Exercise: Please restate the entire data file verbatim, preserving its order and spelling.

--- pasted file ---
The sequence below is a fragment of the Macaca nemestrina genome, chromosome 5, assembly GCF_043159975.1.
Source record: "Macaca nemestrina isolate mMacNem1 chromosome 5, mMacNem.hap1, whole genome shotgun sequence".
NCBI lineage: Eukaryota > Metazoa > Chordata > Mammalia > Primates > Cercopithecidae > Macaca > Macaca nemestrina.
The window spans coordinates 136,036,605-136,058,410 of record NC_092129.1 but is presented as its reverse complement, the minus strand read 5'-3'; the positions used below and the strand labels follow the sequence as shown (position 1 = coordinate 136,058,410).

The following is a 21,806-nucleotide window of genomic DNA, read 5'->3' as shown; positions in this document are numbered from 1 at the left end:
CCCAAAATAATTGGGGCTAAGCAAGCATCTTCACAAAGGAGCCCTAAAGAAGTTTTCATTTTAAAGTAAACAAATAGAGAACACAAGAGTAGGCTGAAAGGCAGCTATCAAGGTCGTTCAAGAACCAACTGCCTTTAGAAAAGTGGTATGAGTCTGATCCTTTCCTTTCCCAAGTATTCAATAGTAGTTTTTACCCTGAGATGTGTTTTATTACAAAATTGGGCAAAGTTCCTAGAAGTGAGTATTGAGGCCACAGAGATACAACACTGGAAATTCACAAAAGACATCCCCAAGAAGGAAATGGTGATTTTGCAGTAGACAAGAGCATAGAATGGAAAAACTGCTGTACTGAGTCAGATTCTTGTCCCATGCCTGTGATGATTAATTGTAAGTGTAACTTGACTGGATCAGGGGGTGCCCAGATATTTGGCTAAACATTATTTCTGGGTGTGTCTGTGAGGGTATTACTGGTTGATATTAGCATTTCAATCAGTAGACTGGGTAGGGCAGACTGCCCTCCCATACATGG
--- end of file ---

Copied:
The sequence below is a fragment of the Macaca nemestrina genome, chromosome 5, assembly GCF_043159975.1.
Source record: "Macaca nemestrina isolate mMacNem1 chromosome 5, mMacNem.hap1, whole genome shotgun sequence".
NCBI lineage: Eukaryota > Metazoa > Chordata > Mammalia > Primates > Cercopithecidae > Macaca > Macaca nemestrina.
The window spans coordinates 136,036,605-136,058,410 of record NC_092129.1 but is presented as its reverse complement, the minus strand read 5'-3'; the positions used below and the strand labels follow the sequence as shown (position 1 = coordinate 136,058,410).

The following is a 21,806-nucleotide window of genomic DNA, read 5'->3' as shown; positions in this document are numbered from 1 at the left end:
CCCAAAATAATTGGGGCTAAGCAAGCATCTTCACAAAGGAGCCCTAAAGAAGTTTTCATTTTAAAGTAAACAAATAGAGAACACAAGAGTAGGCTGAAAGGCAGCTATCAAGGTCGTTCAAGAACCAACTGCCTTTAGAAAAGTGGTATGAGTCTGATCCTTTCCTTTCCCAAGTATTCAATAGTAGTTTTTACCCTGAGATGTGTTTTATTACAAAATTGGGCAAAGTTCCTAGAAGTGAGTATTGAGGCCACAGAGATACAACACTGGAAATTCACAAAAGACATCCCCAAGAAGGAAATGGTGATTTTGCAGTAGACAAGAGCATAGAATGGAAAAACTGCTGTACTGAGTCAGATTCTTGTCCCATGCCTGTGATGATTAATTGTAAGTGTAACTTGACTGGATCAGGGGGTGCCCAGATATTTGGCTAAACATTATTTCTGGGTGTGTCTGTGAGGGTATTACTGGTTGATATTAGCATTTCAATCAGTAGACTGGGTAGGGCAGACTGCCCTCCCATACATGG